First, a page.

G20 performance on health
Brittaney Warren, director of compliance for the G20 Research Group, highlights the commitments required by G20 leaders to boost progress towards universal health coverage
Health will be a prominent subject at the G20 Osaka Summit. Following the initiative of the German presidency in 2017, Japan will host a post-summit health ministerial meeting in Okayama and, for the first time, G20 health ministers will meet with their finance colleagues on the sidelines of their leaders’ summit at Osaka. At all three gatherings, universal health coverage will be a key focus. With a human-centred future society, inspired by Japan’s innovative Society 5.0 development plan serving as the overarching theme of the Osaka Summit, how digitisation can improve health will likely feature too.
Given the importance of health to all individuals’ ability to live productive, meaningful and long lives, the G20’s performance on health matters for everyone on the planet now and in the coming years.
The G20 has addressed health since its first summit in Washington DC in 2008. Its health agenda has risen in importance and broadened, although with many spikes and dips along the way.
At Washington, G20 leaders identified “disease” as a “critical challenge”, along with climate change and food security, in 118 words. The 2009 London Summit saw a 50% drop to only 59 words on health. There was a steep rise to 284 words at the Pittsburgh Summit later that year. Another swing followed in 2010, with a dip to 139 words at Toronto and then a rise to 634 words at Seoul. Attention declined to 470 words at Cannes in 2011 and 250 words at Los Cabos in 2012. A big jump to 1,340 words came at the 2013 St Petersburg Summit. Brisbane in 2014 produced 769 words. Antalya in 2015 declined to 481 words and Hangzhou in 2016 to 234 words. There was then a sharp rise to 707 words at the 2017 Hamburg Summit, with a final drop to 316 words at the 2018 Buenos Aires Summit.
From 2008 to 2018, the G20 made 61 collective, politically binding, future-oriented commitments on health. The first came at Brisbane in 2014. Here G20 leaders made 33 commitments, all on the Ebola outbreak. Antalya in 2015 made two, on health systems strengthening. Hangzhou in 2016 made three, on anti-microbial resistance. The 2017 Hamburg Summit made 19. Of these, 11 were on AMR, seven on health systems strengthening and one on polio. The 2018 Buenos Aires Summit made four: one each on obesity; health systems strengthening; universal health coverage; and the Global Fund for AIDS, Tuberculosis, and Malaria. The G20 has also made other commitments related to health, including on air pollution and the link between plastics and health.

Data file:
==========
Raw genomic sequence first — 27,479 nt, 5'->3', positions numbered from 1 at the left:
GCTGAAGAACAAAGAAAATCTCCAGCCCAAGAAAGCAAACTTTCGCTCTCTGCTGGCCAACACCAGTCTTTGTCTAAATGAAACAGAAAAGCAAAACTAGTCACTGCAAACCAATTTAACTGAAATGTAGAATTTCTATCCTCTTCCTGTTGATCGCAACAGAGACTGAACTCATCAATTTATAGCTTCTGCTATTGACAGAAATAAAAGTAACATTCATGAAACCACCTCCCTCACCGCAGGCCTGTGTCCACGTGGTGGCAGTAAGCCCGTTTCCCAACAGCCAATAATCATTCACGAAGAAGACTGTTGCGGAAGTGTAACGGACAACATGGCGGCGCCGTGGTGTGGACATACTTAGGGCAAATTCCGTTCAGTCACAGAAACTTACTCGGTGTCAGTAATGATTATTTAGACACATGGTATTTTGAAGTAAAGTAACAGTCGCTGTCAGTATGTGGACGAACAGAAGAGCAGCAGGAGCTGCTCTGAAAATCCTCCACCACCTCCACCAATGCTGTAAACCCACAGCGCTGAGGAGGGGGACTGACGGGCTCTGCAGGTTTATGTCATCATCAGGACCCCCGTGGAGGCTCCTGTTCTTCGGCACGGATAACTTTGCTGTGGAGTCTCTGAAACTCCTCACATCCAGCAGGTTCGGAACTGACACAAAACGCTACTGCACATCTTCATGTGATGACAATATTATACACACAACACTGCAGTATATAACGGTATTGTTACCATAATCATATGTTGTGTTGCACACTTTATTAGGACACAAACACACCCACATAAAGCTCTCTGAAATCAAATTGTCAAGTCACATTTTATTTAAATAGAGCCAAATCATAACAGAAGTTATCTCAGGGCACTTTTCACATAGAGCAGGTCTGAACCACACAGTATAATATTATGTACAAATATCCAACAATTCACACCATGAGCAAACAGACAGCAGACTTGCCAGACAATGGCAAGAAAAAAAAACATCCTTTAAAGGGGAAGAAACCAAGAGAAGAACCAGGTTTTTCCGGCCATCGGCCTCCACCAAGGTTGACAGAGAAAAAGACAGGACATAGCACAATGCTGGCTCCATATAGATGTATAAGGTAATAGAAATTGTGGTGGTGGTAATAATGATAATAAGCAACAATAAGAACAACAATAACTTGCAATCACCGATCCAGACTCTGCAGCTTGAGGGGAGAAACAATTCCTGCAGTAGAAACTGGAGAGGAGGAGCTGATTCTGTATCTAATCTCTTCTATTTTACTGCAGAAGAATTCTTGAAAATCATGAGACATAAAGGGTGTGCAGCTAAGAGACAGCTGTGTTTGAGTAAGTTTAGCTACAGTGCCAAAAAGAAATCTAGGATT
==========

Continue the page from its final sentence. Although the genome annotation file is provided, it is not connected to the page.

The G20 Research Group has assessed eight of the 61 core health commitments for members’ compliance with them. They averaged 71% compliance. This is on par with the G20’s average compliance across all subjects. Of the four assessed health commitments from the 2014 Brisbane Summit, the three on Ebola averaged compliance of 63% and the one on AMR had 98%. The two assessed commitments from the 2015 Antalya Summit averaged 65%. The one from the 2016 Hangzhou Summit, on AMR, had compliance of only 30%. The one from the 2017 Hamburg Summit, on strengthening healthcare systems, had 98%.
Compliance was led by the United Kingdom and the United States with 100% and 94%, respectively. They were followed closely by the European Union, Germany and Canada with 88% each. Then came France, Japan and Australia, each with 82%, China and South Africa with 75% each, Russia and India with 69% each, and Korea, Saudi Arabia and Brazil with 63% each. At the bottom were Turkey and Italy with 57% each, and Mexico and Argentina with 38% each.
Although the G20 has complied with its health commitments moderately well, substantial improvements can and should be made. It can use accountability measures that are in the leaders’ direct control. Research shows that, on some issues, holding a pre-ministerial meeting correlates with a higher number of commitments, which in turn correlates with higher compliance. At the four summits where the G20 made health commitments, the two that made the most had significantly higher health compliance, of 87%, compared with the two summits with the lowest number of commitments, which had compliance of only 48%.
Linking health to other subjects, such as environmental pollution, could also help improve compliance. Indeed, compliance with the somewhat similar 2018 G7 environment ministers’ commitment linking air pollution with health had the highest compliance (75%) of the three priority commitments assessed from that meeting.